Value to use to fill holes (e.g. 0), alternately a dict/Series/DataFrame of values specifying which value to use for each index (for a Series) or column (for a DataFrame). Values not in the dict/Series/DataFrame will not be filled. This value cannot be a list.

`Method: {â€˜backfillâ€™, â€˜bfillâ€™, â€˜padâ€™, â€˜ffillâ€™, None}, default None`

Method to use for filling holes in reindexed Series pad / ffill: propagate last valid observation forward to next valid backfill / bfill: use next valid observation to fill gap.

```
# Replacing all NaN with a given value
df1= dataset.fillna('E')
print(df1)
```

```
#b) Replacing NaN present in one specific column
dataset['stay'] = dataset['stay'].fillna(0)
dataset
```

```
#b) using method attribute
df['Height']=df['Height'].fillna(method='backfill')
df['Weight']=df['Weight'].fillna(method='bfill')
df['Number of days']=df['Number of days'].fillna(method='pad')
df['stay']=df['stay'].fillna(method='ffill') # chcek for bfill; in all the instances the value of stay will be 12.0
df
```

```
#c) using axis attribute
df3 = df3.fillna(method="backfill", axis=1)
print(df3)
```

```
# Use of limit attribute ; if axis = 0--> in one column only one NaN value is replaced if limit = 1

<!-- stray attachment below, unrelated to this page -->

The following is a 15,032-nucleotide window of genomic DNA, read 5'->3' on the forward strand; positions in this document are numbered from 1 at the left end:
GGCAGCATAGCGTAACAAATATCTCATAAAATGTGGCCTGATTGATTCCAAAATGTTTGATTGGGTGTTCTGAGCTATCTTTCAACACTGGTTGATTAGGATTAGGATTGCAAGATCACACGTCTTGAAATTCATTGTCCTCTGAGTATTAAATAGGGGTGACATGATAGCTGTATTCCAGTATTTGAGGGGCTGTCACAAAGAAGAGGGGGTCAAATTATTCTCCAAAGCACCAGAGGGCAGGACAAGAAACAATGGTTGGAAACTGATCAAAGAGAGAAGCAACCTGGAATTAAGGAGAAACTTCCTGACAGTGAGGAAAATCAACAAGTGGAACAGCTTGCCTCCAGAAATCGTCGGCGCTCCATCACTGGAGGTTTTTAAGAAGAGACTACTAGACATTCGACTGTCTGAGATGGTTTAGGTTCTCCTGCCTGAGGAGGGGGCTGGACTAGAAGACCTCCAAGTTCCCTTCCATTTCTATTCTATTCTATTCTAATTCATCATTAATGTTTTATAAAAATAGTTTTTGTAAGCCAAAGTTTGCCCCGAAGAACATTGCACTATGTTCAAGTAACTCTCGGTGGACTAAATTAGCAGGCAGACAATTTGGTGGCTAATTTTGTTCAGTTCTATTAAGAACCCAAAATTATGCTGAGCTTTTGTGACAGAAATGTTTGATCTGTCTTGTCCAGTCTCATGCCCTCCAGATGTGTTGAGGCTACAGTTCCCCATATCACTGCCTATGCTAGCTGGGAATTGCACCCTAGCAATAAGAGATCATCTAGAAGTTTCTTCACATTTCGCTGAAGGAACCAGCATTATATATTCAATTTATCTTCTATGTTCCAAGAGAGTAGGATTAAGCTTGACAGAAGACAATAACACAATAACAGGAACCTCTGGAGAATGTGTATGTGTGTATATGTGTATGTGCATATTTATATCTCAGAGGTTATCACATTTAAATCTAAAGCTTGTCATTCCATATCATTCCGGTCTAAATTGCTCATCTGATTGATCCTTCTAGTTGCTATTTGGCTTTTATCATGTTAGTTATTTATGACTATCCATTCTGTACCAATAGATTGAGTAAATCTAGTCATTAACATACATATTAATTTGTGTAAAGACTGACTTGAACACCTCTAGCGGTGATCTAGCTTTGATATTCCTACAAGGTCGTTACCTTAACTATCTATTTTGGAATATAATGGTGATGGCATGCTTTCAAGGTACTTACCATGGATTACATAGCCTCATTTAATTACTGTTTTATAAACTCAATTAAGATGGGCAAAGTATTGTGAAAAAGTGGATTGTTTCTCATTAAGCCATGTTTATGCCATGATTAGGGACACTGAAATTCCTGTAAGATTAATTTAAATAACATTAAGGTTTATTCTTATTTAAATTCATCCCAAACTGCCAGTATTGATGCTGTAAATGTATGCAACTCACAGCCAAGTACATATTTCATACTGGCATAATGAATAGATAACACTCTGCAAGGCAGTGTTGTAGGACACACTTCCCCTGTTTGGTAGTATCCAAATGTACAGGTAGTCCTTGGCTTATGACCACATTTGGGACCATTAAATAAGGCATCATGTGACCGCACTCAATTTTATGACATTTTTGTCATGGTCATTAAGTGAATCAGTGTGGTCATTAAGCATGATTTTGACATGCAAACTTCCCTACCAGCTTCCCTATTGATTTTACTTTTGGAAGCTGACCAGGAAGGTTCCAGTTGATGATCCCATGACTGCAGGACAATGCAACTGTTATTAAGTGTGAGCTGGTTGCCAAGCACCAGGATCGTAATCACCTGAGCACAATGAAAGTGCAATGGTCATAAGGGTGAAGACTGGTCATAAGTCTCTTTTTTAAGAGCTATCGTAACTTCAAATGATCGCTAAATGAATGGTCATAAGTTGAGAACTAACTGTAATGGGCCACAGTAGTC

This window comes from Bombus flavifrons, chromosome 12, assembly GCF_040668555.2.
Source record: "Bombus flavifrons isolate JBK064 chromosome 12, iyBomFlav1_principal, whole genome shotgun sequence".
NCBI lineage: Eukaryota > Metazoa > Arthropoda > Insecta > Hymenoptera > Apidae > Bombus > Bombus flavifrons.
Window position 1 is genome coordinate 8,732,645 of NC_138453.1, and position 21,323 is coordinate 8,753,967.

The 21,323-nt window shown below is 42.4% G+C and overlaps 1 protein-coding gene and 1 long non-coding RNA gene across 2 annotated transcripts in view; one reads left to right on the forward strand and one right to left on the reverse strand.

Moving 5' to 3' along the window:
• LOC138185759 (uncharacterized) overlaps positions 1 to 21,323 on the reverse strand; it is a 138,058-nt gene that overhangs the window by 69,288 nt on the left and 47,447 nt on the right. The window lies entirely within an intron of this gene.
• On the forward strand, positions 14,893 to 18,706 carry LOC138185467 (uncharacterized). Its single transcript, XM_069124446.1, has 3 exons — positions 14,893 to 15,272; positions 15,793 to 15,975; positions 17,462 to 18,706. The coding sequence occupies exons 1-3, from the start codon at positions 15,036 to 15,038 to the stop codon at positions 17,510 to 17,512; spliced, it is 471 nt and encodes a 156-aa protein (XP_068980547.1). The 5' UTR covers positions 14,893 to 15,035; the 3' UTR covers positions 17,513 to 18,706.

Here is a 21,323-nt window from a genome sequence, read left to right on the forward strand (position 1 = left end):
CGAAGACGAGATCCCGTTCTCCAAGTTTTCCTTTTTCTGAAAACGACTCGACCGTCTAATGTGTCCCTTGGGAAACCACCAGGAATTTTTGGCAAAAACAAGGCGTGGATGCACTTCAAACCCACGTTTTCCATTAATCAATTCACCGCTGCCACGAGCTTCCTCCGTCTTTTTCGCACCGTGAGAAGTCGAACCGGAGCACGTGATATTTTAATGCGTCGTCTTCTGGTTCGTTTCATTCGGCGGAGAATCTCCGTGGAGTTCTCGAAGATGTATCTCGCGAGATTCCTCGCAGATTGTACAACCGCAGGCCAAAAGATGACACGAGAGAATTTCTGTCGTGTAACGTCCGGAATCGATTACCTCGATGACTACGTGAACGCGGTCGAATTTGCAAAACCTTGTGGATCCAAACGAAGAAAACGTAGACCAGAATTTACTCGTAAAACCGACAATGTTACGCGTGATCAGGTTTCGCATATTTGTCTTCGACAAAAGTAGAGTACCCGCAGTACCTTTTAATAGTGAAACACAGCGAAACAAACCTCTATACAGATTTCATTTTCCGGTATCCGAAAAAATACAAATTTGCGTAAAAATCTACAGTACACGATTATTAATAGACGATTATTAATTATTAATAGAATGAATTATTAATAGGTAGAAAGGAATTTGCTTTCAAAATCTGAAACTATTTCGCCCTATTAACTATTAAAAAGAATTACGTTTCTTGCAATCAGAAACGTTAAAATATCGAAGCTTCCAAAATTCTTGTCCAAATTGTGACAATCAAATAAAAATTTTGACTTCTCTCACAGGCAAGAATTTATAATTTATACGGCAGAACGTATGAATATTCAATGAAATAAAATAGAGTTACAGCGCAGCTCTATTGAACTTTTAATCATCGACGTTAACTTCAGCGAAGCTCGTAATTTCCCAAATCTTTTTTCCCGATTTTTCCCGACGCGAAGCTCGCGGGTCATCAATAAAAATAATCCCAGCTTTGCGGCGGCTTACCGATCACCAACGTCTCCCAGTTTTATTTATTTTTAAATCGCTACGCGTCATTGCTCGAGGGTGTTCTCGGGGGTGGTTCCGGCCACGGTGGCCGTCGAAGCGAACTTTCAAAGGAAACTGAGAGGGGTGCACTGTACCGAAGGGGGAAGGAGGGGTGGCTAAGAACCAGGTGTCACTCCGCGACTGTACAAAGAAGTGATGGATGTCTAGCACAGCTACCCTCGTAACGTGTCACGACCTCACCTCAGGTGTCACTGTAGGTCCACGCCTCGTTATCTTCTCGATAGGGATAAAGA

if axis = 1--> in one row only one NaN value is replaced if limit = 1
df4 = df4.fillna(method="backfill", axis=0, limit = 1)
df4
```

```
# Use of limit attribute ; if axis = 0--> in one column only one NaN value is replaced if limit = 1
if axis = 1--> in one row only one NaN value is replaced if limit = 1
df5 = df5.fillna(method="backfill", axis=1, limit = 1)
df5
```

```
#f)Â Use of inplace. By default inplace = false. If inplace=true, then original dataframe is changed. else it remains unchanged
df6= pd.read_csv("F:/SRIHER/2021-2022/Quarter - 3/Advacned Python/Module - 1/Dataset/d1.csv")
print (df6)
df6.fillna(method="backfill",inplace = True)
df6
```

```
#f)Â Use of inplace. By default inplace = false. If inplace=true, then original dataframe is changed. else it remains unchanged
df6= pd.read_csv("F:/SRIHER/2021-2022/Quarter - 3/Advacned Python/Module - 1/Dataset/d1.csv")
print (df6)
df6.fillna(method="backfill",inplace = True)
df6
```

```
#g)Â Use of dictionary in value attribute
df7= pd.read_csv("F:/SRIHER/2021-2022/Quarter - 3/Advacned Python/Module - 1/Dataset/d1.csv")
print (df7)
values = {"Height": 0, "Weight": 1, "Country": 2, "Place": 3, "Number of days":4, "stay":5}